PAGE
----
"What must he think of me!" - Elizabeth Bennet, Pride and Prejudice
In the figure below, researchers show us the difference between solitary self-reflection (what do I think about me) and reflected self-reflection (what do I think others will think about me).
Interesting to think about, and interesting for students, too...what sorts of things do we think about ourselves that would differ from what we think others would think about us.
The Nature of Metacognition article below talks more about social and emotional aspects of metacognition - including topics of interest re: learning disabilities.
With frustration or failure in the classroom, many students will find that their direct self-reflection becomes less, and reflected self-reflection becomes more, or in other words, their self-concept is swallowed up by thoughts of what they think others are thinking of them. One way to counter this, is with attributional training. Attributional training teaches students to recognize that successes or failures result more from effort or strategy, than luck or general ability.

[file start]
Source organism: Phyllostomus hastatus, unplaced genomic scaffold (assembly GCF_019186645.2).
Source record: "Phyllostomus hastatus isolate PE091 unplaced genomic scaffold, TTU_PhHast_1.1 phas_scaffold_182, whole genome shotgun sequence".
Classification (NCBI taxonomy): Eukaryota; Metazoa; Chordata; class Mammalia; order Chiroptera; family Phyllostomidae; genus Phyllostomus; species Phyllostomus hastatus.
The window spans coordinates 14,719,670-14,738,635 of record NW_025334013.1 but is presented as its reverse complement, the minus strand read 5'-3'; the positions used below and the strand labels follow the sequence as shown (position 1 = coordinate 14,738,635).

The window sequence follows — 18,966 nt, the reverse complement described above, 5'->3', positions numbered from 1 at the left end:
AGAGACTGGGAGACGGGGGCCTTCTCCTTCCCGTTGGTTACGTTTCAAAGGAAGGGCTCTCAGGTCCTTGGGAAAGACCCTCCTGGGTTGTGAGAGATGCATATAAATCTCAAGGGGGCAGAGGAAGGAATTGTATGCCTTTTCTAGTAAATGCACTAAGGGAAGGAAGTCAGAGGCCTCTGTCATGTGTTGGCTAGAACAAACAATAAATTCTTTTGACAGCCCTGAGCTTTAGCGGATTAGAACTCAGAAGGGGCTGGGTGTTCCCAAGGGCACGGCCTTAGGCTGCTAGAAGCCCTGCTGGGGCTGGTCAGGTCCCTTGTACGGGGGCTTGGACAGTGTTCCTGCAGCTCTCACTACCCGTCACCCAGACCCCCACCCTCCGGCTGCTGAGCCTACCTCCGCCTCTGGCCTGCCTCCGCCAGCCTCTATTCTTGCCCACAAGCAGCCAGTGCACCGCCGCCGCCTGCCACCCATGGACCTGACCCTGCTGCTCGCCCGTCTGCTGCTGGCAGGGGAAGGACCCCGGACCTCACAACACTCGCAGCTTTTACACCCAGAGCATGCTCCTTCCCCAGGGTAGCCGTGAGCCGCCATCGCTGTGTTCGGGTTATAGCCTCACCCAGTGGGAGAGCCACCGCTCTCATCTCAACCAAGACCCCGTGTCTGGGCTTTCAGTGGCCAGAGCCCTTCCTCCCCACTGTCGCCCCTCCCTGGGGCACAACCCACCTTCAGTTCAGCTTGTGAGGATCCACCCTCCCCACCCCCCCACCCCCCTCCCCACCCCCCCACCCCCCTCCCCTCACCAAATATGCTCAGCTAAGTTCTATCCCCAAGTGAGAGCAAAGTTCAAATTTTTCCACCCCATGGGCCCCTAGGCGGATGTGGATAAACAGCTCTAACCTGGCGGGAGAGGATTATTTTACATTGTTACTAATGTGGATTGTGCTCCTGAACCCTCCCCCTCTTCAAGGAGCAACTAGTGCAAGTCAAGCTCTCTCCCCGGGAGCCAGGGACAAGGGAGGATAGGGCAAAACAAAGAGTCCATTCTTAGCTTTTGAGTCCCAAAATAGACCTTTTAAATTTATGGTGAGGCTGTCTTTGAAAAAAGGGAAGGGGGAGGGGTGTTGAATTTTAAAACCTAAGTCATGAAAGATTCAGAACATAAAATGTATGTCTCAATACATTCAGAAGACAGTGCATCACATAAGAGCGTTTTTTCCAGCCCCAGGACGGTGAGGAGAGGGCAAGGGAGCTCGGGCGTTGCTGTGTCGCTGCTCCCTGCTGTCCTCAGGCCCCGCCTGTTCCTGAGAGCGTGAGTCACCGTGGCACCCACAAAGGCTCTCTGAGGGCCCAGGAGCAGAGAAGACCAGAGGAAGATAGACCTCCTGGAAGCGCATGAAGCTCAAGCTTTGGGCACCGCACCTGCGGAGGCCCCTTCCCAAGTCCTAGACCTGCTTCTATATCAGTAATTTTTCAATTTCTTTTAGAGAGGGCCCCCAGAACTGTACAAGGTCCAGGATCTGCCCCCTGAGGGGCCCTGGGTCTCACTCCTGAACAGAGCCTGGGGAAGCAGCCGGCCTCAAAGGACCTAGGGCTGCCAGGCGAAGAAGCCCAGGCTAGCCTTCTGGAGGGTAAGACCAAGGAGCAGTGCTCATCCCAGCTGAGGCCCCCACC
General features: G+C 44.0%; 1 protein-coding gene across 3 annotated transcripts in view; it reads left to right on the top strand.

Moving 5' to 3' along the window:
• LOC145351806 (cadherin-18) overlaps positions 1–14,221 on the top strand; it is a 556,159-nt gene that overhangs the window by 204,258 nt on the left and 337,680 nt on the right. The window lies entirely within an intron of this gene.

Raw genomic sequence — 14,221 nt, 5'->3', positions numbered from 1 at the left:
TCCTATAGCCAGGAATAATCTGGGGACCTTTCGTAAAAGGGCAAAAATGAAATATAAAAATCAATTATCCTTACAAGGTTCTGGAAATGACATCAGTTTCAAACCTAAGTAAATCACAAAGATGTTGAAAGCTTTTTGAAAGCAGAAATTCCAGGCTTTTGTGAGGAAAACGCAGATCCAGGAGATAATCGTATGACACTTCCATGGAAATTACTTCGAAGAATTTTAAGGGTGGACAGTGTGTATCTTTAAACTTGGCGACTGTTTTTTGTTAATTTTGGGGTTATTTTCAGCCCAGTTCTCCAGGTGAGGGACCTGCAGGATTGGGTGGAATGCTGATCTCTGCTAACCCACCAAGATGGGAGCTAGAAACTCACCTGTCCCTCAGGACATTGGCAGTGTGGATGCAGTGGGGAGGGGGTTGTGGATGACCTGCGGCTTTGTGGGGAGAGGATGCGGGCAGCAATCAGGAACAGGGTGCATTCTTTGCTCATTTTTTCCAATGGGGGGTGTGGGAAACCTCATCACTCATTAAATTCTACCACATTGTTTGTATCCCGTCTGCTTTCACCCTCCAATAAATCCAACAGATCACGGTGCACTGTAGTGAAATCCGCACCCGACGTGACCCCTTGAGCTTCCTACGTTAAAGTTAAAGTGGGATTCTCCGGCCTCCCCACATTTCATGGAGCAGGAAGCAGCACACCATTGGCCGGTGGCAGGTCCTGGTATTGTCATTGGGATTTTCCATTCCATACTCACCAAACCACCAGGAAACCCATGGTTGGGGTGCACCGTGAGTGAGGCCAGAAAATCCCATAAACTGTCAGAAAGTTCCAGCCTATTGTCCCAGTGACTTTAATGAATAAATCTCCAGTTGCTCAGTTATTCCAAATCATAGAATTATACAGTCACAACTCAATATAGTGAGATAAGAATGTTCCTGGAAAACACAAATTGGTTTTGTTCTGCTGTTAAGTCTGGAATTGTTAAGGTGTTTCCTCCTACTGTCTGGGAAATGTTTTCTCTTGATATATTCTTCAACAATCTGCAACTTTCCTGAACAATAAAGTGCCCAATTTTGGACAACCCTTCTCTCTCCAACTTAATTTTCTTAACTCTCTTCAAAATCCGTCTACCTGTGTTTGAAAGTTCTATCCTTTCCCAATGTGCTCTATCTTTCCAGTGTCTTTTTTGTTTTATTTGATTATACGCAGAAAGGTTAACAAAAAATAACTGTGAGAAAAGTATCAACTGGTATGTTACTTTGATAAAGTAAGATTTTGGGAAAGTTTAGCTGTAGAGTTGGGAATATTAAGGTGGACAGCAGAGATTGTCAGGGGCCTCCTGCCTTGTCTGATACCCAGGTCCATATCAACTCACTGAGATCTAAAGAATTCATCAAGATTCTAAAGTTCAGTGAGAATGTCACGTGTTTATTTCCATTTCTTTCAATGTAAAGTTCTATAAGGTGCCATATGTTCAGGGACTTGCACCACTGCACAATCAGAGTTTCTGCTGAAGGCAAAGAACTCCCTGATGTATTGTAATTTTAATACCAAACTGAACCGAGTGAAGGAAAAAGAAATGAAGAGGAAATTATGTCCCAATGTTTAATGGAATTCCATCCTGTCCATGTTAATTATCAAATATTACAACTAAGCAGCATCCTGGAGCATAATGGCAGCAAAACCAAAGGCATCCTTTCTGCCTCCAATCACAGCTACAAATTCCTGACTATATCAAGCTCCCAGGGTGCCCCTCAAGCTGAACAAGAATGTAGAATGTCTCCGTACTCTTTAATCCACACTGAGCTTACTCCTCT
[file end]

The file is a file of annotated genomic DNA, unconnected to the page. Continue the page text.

Direct and Reflected Self-Reflection and fMRI
Philosophy Discussion Ideas for Children
The Nature of Metacognition
NEA - Teaching Reflective Thinking
Success of Attributional Training with Math Word Problems
Attributional Training for Teachers - Powerpoint